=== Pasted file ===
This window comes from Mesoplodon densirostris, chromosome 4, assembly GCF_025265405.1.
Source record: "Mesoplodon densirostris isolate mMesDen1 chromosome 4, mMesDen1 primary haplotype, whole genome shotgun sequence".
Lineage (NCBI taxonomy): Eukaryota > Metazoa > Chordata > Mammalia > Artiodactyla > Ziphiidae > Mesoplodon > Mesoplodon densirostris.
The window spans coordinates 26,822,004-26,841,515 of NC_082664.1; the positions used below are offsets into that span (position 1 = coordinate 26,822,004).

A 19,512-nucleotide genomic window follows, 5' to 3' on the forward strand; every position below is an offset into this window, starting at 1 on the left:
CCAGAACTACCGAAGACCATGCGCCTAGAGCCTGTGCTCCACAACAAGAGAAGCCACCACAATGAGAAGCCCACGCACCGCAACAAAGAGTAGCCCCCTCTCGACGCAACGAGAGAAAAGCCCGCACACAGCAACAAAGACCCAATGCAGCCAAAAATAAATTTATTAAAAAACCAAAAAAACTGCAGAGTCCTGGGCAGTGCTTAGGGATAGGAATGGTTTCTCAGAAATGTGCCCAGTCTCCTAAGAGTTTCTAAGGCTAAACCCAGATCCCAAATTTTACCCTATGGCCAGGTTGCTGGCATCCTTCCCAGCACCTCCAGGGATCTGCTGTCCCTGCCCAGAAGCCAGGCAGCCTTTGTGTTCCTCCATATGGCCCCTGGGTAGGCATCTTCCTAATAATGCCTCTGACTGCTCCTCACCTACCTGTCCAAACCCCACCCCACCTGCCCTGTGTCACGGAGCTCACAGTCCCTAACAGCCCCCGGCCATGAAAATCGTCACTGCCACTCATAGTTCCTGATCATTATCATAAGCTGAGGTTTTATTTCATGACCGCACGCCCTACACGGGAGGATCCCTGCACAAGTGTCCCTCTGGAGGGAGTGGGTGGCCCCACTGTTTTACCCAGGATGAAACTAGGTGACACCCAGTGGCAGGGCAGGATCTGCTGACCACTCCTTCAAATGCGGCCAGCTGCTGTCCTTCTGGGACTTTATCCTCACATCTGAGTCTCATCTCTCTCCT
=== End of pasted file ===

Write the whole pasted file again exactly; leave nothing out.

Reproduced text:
This window comes from Mesoplodon densirostris, chromosome 4, assembly GCF_025265405.1.
Source record: "Mesoplodon densirostris isolate mMesDen1 chromosome 4, mMesDen1 primary haplotype, whole genome shotgun sequence".
Lineage (NCBI taxonomy): Eukaryota > Metazoa > Chordata > Mammalia > Artiodactyla > Ziphiidae > Mesoplodon > Mesoplodon densirostris.
The window spans coordinates 26,822,004-26,841,515 of NC_082664.1; the positions used below are offsets into that span (position 1 = coordinate 26,822,004).

A 19,512-nucleotide genomic window follows, 5' to 3' on the forward strand; every position below is an offset into this window, starting at 1 on the left:
CCAGAACTACCGAAGACCATGCGCCTAGAGCCTGTGCTCCACAACAAGAGAAGCCACCACAATGAGAAGCCCACGCACCGCAACAAAGAGTAGCCCCCTCTCGACGCAACGAGAGAAAAGCCCGCACACAGCAACAAAGACCCAATGCAGCCAAAAATAAATTTATTAAAAAACCAAAAAAACTGCAGAGTCCTGGGCAGTGCTTAGGGATAGGAATGGTTTCTCAGAAATGTGCCCAGTCTCCTAAGAGTTTCTAAGGCTAAACCCAGATCCCAAATTTTACCCTATGGCCAGGTTGCTGGCATCCTTCCCAGCACCTCCAGGGATCTGCTGTCCCTGCCCAGAAGCCAGGCAGCCTTTGTGTTCCTCCATATGGCCCCTGGGTAGGCATCTTCCTAATAATGCCTCTGACTGCTCCTCACCTACCTGTCCAAACCCCACCCCACCTGCCCTGTGTCACGGAGCTCACAGTCCCTAACAGCCCCCGGCCATGAAAATCGTCACTGCCACTCATAGTTCCTGATCATTATCATAAGCTGAGGTTTTATTTCATGACCGCACGCCCTACACGGGAGGATCCCTGCACAAGTGTCCCTCTGGAGGGAGTGGGTGGCCCCACTGTTTTACCCAGGATGAAACTAGGTGACACCCAGTGGCAGGGCAGGATCTGCTGACCACTCCTTCAAATGCGGCCAGCTGCTGTCCTTCTGGGACTTTATCCTCACATCTGAGTCTCATCTCTCTCCT